The outside-the-Beltway pressure that pushed Congress to rewrite its bedrock K-12 education law in 2015 has its sights on overhauling another federal law: the Carl D. Perkins Career and Technical Education Act.
The Perkins Act and two other laws—the Every Student Succeeds Act and the Workforce Innovation and Opportunity Act—provide federal support to the nation's education and workforce training system, which includes career and technical education programs. The other two laws have recently been reauthorized, but Perkins was last reauthorized in 2006 and is long-overdue for reauthorization.
Pressure for change is building, however. Much of it comes from the same wall-to-wall coalition of education, labor, parents, community and business groups that rallied successfully behind the Every Student Succeeds Act. These groups are back in Washington—putting that momentum back to work and calling on Congress to complete the job of reauthorizing Perkins this year.
On March 1, a delegation from New York City traveled by bus to the nation's capital. On board were parents, educators and activists from the United Federation of Teachers, all eager to talk with their elected representatives about the need for a revamped Perkins law, one that is fully funded and updated so that students in Brooklyn, the Bronx and beyond can get the opportunities they deserve.
One of those visiting parents was Nicole Job, from Brooklyn. Her daughter, a freshman at Clara Barton High School, is exploring a career in the health sciences, and her dream is to become a neonatal nurse, like her aunt. The path to get there, Job says, is a strong high school CTE program. "A lot of my family members have chosen CTE. I've seen it work, [and] I know my daughter will do well also," the mother explains.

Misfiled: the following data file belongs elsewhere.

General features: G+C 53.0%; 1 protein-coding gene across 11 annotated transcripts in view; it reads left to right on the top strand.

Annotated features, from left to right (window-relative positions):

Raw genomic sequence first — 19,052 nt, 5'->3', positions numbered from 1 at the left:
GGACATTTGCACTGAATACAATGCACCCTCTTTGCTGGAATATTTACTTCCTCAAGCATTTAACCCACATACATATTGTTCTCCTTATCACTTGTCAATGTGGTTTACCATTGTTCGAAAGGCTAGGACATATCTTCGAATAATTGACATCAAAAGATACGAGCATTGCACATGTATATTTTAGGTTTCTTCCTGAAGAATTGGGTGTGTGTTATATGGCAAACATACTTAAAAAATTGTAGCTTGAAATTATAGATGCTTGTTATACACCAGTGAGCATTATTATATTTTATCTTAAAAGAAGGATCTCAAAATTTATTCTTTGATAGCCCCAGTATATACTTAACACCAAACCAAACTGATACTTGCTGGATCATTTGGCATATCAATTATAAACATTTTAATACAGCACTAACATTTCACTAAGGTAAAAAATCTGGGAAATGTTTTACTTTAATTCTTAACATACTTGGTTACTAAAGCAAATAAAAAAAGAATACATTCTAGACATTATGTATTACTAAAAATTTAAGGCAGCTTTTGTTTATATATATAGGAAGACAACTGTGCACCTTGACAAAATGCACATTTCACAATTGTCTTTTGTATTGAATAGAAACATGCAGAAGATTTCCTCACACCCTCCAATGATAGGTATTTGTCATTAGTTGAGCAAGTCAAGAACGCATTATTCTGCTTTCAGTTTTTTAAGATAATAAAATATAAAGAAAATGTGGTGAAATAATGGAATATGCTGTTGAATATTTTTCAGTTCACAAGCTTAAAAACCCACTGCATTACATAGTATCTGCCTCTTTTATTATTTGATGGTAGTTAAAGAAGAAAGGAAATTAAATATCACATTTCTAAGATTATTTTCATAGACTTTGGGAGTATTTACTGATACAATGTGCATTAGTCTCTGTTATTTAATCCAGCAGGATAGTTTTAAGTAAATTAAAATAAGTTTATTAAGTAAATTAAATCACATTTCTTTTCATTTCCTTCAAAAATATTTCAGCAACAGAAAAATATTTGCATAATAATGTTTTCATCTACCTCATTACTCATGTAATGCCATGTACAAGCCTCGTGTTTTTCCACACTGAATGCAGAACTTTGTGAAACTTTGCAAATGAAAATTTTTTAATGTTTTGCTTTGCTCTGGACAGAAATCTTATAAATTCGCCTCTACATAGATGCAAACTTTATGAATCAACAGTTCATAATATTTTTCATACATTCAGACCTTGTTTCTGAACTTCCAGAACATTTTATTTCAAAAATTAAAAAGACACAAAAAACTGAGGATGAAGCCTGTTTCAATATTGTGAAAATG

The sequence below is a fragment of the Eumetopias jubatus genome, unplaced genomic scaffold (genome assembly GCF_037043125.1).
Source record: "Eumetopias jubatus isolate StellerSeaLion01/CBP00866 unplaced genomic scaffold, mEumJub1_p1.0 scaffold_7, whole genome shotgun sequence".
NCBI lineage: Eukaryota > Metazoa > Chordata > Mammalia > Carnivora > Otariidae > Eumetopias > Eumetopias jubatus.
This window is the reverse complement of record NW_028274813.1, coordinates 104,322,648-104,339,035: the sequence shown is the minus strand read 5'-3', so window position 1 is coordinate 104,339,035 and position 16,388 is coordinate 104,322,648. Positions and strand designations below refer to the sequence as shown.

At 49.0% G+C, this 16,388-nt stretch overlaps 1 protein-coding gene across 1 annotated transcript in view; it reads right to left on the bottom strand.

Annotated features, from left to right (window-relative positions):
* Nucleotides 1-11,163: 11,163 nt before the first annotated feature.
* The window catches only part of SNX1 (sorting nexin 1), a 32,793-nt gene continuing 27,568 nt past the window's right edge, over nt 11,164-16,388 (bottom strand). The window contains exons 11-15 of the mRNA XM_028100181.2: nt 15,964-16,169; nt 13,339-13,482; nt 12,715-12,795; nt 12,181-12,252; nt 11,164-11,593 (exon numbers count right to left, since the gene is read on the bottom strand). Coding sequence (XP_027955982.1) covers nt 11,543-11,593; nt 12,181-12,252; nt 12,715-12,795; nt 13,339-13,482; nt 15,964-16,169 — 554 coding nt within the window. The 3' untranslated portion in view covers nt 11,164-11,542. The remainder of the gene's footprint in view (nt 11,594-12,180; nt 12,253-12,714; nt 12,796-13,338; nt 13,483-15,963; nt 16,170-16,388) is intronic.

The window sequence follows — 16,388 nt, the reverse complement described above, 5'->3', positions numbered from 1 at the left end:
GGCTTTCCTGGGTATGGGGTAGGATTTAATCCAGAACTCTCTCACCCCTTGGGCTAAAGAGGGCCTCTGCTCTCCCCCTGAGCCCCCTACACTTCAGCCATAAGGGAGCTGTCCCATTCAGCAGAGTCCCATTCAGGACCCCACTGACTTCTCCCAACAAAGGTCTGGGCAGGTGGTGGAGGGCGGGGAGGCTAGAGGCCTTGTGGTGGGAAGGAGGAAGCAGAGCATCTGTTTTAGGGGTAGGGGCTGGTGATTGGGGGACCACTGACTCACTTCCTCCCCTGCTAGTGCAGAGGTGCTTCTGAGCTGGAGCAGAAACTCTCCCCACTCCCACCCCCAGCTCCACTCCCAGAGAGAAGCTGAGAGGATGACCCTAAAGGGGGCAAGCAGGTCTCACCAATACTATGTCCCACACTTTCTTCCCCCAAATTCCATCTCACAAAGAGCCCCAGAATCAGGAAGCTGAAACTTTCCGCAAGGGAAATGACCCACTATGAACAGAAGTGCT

Job visited Rep. Yvette D. Clarke (D-N.Y.), along with other parents from Brooklyn. They explained how CTE provides the structure, motivation and knowledge that help students flourish, and the parents see those benefits every day. "I'm here advocating not only for my child but for all children," Job said after the Capitol Hill visit. For many students, CTE "can be the stepping stone to the next level."
Lorraine Bridges, a parent from Queens, also was part of the group, and she cited both personal and professional reasons for making the trip. The CTE component at the high school her son attended, one that was put in place after he graduated, has helped students who otherwise "wouldn't have the skill sets they need right away, even if they don't go straight into college," she explained.
"I'm a human resource professional by day, and I can tell you that all roads lead back to college- and career-ready" preparation, Bridges adds. In her work, she's seen how CTE provides a level of readiness that helps new graduates transition into productive, challenging and rewarding careers.
Leading the delegation from New York was UFT President Michael Mulgrew, who is an AFT vice president, and Sterling Roberson, UFT vice president for career and technical education high schools. Together with AFT President Randi Weingarten, they met with acting Secretary of Education John King. Later, they visited lawmakers and staff in both chambers to discuss Perkins reauthorization, meeting with staff from key Senate and House committees responsible for the law.